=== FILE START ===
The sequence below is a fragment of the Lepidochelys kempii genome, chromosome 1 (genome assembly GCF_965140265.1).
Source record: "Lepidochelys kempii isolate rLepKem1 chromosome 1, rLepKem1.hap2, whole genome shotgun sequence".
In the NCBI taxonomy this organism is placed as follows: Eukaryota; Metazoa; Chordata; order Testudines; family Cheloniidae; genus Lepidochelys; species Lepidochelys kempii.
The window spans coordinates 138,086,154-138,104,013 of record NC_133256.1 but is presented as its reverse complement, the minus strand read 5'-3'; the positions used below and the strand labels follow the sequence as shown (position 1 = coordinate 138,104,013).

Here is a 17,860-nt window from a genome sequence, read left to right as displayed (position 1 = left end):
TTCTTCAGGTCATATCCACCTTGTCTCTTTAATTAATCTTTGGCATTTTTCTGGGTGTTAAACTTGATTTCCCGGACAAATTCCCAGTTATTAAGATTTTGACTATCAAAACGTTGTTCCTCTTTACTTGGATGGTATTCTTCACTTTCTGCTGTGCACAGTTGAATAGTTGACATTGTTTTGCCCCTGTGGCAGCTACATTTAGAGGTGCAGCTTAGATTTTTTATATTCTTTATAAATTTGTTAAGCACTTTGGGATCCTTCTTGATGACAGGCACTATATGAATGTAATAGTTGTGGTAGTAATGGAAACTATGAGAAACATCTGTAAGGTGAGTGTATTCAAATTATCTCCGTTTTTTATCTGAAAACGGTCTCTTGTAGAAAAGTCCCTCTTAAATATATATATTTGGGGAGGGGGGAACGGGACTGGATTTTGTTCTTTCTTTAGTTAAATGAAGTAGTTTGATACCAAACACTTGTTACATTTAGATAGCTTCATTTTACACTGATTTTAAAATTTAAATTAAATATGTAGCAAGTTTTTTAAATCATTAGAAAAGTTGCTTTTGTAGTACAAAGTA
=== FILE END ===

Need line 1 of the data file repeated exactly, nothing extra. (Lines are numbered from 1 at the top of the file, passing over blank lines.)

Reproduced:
The sequence below is a fragment of the Lepidochelys kempii genome, chromosome 1 (genome assembly GCF_965140265.1).